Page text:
U.S. House Votes To Overturn Trump’s Border Wall Emergency Declaration

Donald Trump stands at his podium during the Presidential Debate
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The wall along the U.S.-Mexico border was something President Donald Trump promised throughout his 2016 presidential campaign. It was his biggest talking point, with Trump believing that many dangerous immigrants cross the border illegally. According to the president, the only thing that really works is a wall.

In December, things came to a head with regard to Trump’s promise to build said wall. House Democrats refused to fund the $5.7 billion piggy bank the president was demanding in able to do so, and the longest government shutdown in history was triggered on December 22 when the talks reached an impasse.

After 35 long days of nearly a million federal employees unsure when they would see their next paycheck, a temporary reopening of government was announced while talks continued. Congress and the president would have three weeks to discuss funding the wall, after which the government would be shut down again.

Fortunately, with just more than 24 hours to go before the deadline, the White House announced that an agreement had been reached. Unfortunately, in one fell swoop they also announced that Trump would officially be declaring a national emergency in order to get the funding he needed for the wall.

But doing so hasn’t been nearly as easy as the president might have imagined it would be. Democrats and even Republicans criticized the move, and now, according to CNN, they have officially moved to overturn Trump’s emergency declaration.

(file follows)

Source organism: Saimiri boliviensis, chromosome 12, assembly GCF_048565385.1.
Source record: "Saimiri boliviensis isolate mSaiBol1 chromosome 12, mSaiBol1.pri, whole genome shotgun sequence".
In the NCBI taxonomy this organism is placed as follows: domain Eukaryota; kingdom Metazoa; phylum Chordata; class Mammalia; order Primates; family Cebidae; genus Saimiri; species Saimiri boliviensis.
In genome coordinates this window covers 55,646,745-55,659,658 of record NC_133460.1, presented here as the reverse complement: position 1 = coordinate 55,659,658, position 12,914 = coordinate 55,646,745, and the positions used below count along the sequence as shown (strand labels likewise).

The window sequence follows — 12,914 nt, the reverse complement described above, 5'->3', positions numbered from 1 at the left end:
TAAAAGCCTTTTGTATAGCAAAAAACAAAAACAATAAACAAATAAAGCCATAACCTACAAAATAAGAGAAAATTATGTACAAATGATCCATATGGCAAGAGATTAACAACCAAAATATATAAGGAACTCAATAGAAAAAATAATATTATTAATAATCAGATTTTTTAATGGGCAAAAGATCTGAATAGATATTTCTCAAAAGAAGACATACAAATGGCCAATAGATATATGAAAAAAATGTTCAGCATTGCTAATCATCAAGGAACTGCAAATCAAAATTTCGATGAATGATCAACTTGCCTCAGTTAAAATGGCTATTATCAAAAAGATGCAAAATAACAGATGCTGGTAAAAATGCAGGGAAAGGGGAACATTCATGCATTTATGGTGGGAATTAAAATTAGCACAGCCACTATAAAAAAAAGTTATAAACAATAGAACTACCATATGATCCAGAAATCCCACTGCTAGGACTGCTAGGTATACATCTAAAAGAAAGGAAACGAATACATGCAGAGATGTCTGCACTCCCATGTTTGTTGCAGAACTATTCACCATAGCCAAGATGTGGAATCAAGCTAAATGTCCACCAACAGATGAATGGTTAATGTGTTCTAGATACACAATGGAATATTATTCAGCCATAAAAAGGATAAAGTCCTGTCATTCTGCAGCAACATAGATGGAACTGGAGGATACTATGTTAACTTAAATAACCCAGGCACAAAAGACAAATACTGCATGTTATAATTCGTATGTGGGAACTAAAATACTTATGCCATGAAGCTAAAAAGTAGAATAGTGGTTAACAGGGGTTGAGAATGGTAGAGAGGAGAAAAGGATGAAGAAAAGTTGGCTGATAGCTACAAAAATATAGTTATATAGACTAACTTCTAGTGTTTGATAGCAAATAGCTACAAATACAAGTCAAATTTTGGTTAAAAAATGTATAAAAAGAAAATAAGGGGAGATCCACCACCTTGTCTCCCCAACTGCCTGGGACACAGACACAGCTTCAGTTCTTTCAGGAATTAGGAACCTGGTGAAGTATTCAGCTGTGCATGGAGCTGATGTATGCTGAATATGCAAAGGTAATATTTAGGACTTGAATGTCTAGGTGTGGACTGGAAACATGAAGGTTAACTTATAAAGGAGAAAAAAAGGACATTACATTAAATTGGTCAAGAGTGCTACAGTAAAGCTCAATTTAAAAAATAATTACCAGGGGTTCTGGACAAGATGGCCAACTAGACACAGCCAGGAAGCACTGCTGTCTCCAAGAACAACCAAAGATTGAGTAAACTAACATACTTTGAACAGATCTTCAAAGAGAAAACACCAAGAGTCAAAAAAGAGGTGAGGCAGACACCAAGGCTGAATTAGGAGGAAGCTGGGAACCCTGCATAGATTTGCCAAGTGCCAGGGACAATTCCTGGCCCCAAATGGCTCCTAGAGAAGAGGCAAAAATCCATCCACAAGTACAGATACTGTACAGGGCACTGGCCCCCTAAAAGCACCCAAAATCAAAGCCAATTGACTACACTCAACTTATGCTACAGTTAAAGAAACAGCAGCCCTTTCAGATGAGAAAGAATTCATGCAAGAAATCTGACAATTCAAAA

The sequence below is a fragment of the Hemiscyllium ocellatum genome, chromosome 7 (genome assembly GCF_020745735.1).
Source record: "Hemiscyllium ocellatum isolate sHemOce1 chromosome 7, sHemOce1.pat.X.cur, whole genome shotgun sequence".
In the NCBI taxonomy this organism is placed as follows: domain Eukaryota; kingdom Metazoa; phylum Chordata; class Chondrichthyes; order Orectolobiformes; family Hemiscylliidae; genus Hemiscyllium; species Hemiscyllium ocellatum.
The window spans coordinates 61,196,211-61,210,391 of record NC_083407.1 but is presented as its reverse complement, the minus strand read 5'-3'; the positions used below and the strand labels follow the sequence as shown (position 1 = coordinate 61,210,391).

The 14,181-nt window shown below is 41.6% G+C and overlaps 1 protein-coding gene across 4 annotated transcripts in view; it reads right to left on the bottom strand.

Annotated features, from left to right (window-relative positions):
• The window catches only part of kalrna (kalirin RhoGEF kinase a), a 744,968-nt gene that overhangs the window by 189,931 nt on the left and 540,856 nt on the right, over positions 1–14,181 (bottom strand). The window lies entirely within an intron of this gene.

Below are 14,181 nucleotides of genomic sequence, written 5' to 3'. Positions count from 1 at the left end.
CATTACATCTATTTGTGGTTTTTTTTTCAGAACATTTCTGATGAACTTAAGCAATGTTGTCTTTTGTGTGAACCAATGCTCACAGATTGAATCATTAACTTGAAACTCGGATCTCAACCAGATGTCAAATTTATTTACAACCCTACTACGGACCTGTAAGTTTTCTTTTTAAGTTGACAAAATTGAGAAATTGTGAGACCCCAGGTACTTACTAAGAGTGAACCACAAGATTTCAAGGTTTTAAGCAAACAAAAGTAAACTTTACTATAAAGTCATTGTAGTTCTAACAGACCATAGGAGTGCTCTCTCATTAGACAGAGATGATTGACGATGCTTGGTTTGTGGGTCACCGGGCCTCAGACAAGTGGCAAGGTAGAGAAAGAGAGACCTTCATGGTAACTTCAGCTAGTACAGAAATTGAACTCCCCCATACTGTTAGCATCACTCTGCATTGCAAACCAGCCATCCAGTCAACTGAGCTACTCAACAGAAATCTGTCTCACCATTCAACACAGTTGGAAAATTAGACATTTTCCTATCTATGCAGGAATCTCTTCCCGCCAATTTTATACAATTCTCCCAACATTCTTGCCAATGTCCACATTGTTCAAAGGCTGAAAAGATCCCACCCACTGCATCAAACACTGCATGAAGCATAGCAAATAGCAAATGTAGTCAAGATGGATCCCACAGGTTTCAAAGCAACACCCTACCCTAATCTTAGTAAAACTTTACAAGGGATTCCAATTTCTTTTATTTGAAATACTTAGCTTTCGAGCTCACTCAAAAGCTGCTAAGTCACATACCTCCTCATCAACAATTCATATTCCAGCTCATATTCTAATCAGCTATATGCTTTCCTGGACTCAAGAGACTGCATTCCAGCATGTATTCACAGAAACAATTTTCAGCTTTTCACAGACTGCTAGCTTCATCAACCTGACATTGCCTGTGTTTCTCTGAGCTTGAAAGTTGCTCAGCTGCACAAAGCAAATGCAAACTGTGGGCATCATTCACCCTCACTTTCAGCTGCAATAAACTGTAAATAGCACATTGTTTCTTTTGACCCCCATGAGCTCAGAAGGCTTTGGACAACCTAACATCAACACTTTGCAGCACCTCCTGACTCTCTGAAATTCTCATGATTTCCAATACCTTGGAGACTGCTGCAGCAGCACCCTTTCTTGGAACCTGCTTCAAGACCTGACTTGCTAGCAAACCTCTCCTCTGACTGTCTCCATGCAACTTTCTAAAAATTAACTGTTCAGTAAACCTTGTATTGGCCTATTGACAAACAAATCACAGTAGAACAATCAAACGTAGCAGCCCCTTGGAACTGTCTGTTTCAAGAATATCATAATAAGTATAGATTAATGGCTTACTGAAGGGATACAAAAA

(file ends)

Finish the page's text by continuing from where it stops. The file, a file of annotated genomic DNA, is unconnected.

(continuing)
The measure passed the House of Representatives in a 245-182 victory, with 13 Republicans siding with the Democrats on the vote. Having passed the House, the next step is for the measure to go to the Senate, where the Republicans still hold the majority. Even so, CNN believes the upper chamber will also pass the motion, as only four Republicans will need to side with the Democrats.

There are already some senators who plan to vote in favor of the motion.

“As a conservative, I cannot endorse a precedent that I know future left-wing presidents will exploit to advance radical policies that will erode economic and individual freedoms,” GOP Sen. Thom Tillis of North Carolina said.

Sen. Susan Collins of Maine and Sen. Lisa Murkowski of Alaska have also indicated their intention to vote with the Democrats as things stand now.

As previously reported by The Inquisitr, Trump has already stated that he will veto any attempts to block his emergency declaration. He again threatened to do so on Tuesday when it looked likely the motion would pass the House.

The only way the president’s veto will be overturned is if Congress can come up with a two-thirds majority vote against him.

It’s not going to be a quick resolution, however, as the Senate doesn’t plan to vote on the measure immediately. It is thought the motion will be discussed and voted upon by the next recess in the middle of March, although an exact date has not been publicly set. Following that, it will go to the president’s desk where it will probably be vetoed.